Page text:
Jo Waters June 23, 2017

Coping with daily life when your child has an allergy can be tricky enough, but the prospect of going on holiday can fill parents with dread over fears of a serious reaction.

Even minor allergies such as hay fever and the dry skin condition eczema can be a headache if your child is exposed to a different environment or doesn't have their medication with them.

Here's how to have a safe and worry-free trip:

Before you go

Make sure you have all the medicines you'll need: These might include: EpiPens® (for nut allergies); asthma inhalers; creams and emollients for eczema; and antihistamines for hayfever. Take an extra supply just in case the first lot gets used up or lost.

Get a letter from your GP: You'll need this to accompany any prescription drugs/ EpiPens® you are taking with you, confirming what they are and what they are needed for. You may need to show this at airport security to explain why you are carrying them as hand luggage.

Find out about emergency care: Having the numbers of local ambulance and hospital emergency departments for your destination will make things easier in a crisis.

Take translation cards: The charity Allergy UK provide medical translation cards you can take with you and show to hotel or restaurant staff, i explaining your child's allergy.

Coping with asthma

Check you have a good supply of inhalers, that are in date and not half empty and keep them with you always.

Think about your child's asthma triggers and how you can avoid them; book a hotel with a salt water swimming pool if chlorine is a trigger, and always check hotel rooms have a strict non-smoking policy if cigarette smoke is a problem. ii If cold weather sets off symptoms, make sure they are well-wrapped up with a scarf covering their mouth.

Vitamins have been found to help with the management of asthma. A 2016 review iii found vitamin D supplements reduced the severity of asthma attacks among children and adults. Public Health England now advise all UK children aged one to four years old should take a daily 10mcg vitamin D supplement in the autumn and winter. iv

Citrus fruit containing vitamin C may help protect kids against experiencing shortness of breath with wheezing, while foods such as bread, butter and margarine may exacerbate symptoms. v

Flying with a nut allergy

If your child has a nut allergy you may be worrying about accidental exposure on the flight. Pre-empt this by writing to them in advance explaining your child has a nut allergy and requesting removal of peanuts on your flight with them. vi Be aware though that passengers may bring peanuts onto the flight and it's possible for your child to inhale airborne particles, so you will need to have EpiPens® and inhalers with you.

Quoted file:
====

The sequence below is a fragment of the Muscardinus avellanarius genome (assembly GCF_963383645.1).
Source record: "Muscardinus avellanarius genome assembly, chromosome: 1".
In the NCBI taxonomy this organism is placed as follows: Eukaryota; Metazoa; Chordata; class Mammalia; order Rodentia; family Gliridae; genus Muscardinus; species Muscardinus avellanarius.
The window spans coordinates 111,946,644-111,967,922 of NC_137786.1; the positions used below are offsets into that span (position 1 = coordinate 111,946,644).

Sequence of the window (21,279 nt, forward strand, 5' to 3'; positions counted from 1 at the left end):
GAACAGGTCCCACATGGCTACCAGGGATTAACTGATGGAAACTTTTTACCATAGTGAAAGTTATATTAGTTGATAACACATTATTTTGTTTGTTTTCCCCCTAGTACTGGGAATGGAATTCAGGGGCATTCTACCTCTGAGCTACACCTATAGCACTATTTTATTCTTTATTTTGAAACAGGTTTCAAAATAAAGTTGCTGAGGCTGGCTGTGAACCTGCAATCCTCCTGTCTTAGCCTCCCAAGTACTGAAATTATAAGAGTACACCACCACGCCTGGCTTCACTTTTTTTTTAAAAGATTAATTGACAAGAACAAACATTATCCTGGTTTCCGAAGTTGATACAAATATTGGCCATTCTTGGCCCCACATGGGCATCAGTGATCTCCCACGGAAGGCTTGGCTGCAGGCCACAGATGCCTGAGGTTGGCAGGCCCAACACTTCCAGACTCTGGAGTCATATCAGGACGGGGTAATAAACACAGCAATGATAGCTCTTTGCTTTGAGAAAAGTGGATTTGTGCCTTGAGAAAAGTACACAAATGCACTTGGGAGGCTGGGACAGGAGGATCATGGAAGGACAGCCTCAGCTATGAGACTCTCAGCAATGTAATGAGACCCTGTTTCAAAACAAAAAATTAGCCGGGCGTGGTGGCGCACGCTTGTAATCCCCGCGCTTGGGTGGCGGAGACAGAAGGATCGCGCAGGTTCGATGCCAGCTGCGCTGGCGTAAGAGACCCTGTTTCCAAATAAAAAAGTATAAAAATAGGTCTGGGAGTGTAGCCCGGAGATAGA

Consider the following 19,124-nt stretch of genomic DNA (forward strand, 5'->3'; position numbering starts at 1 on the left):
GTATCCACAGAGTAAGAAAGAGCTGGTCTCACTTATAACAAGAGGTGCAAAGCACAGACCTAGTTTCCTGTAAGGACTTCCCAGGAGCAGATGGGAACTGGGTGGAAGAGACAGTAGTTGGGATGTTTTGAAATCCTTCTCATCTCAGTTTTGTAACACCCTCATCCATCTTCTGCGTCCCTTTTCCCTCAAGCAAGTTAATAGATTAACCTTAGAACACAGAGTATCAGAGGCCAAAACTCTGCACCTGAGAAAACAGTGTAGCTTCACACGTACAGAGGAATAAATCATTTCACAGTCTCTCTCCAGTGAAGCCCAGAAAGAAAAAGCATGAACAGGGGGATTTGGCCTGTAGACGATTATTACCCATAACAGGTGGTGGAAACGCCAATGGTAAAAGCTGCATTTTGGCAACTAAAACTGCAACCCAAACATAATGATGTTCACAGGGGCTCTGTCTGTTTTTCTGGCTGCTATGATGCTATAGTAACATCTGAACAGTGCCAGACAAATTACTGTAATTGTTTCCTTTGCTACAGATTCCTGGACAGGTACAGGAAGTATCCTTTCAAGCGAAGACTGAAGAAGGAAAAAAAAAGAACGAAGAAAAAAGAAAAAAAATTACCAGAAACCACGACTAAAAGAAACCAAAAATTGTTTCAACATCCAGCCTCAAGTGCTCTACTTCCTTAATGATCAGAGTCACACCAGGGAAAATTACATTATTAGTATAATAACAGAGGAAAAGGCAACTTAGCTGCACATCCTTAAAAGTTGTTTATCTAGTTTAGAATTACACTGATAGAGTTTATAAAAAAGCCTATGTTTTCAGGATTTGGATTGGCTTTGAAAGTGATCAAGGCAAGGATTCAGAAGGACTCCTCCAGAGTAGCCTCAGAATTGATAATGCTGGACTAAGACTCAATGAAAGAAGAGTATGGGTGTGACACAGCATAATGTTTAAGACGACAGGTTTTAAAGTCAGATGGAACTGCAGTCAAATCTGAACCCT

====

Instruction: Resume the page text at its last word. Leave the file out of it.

You can request a nut-free meal or take your own food for your child. Make the immediate environment safer in the cabin by cleaning the tray, table, arm rests and seatbelts with a wet wipe.

When you get to your resort keep your adrenaline EpiPen® kit in the shade(but not in the fridge or a hot car). vii

Coping with eczema on holiday

The skin condition can be triggered by environmental factors, including dry heat, low humidity and sudden changes in temperature – as well as swimming.

Sunscreen may cause irritation, so choose one that is fragrance-free, protects against UVA and UVB rays and is hypo-allergenic. Do a small patch test on your child's skin before you go on holiday (not where they have eczema though). If they have no reaction to it, test it on a wider area.

Continue to treat their eczema while you're away; apply emollients and then apply suncream half an hour later, before you go out in the sunshine. Apply emollient before they go swimming, make sure they shower afterwards and then apply more.

If you're worried about their skin reacting to bedding washed in an unfamiliar detergent, you should pack your own.

Supplements

Vitamin C has antihistamine properties, viii which may be helpful if your child has allergies.

Vitamin D is also thought to play a role in allergies. One Australian study found infants with low vitamin D were more likely to have egg or peanut allergy, compared to those with normal vitamin D levels.ix A 10mcg a day supplement is now recommended for everyone aged one and over in the UK during autumn and winter.

Multivitamins specially formulated for children are a useful safety net. The Department of Health recommend all children aged six months to five years take a daily multivitamin containing vitamins A, C and D. x


References
i Allergy UK: Travelling abroad with a food allergy
ii https://www.asthma.org.uk/advice/child/life/family/
iii Martineau et al (201) Vitamin D for the management of asthma: Cochrane systematic review and meta-analysis. European Respiratory Journal
iv NHS: Vitamin D
v Farchi et al (2003) Dietary factors associated with wheezing and allergic rhinitis in children. European Respiratory Journal
vi https://www.allergyuk.org/general-avoidance/travelling-abroad-with-a-food-allergy
vii http://www.umm.edu/health/medical/altmed/condition/allergic-rhinitis
viii http://www.umm.edu/health/medical/altmed/condition/allergic-rhinitis
ix https://www.ncbi.nlm.nih.gov/pubmed/23453797
x http://www.nhs.uk/Conditions/pregnancy-and-baby/Pages/vitamins-for-children.aspx

 

Nothing beats a healthy, balanced diet to provide all the nutrients we need. But when this isn’t possible supplements can help. This article isn’t intended to replace medical advice. Please consult your healthcare professional before trying supplements or herbal medicines.

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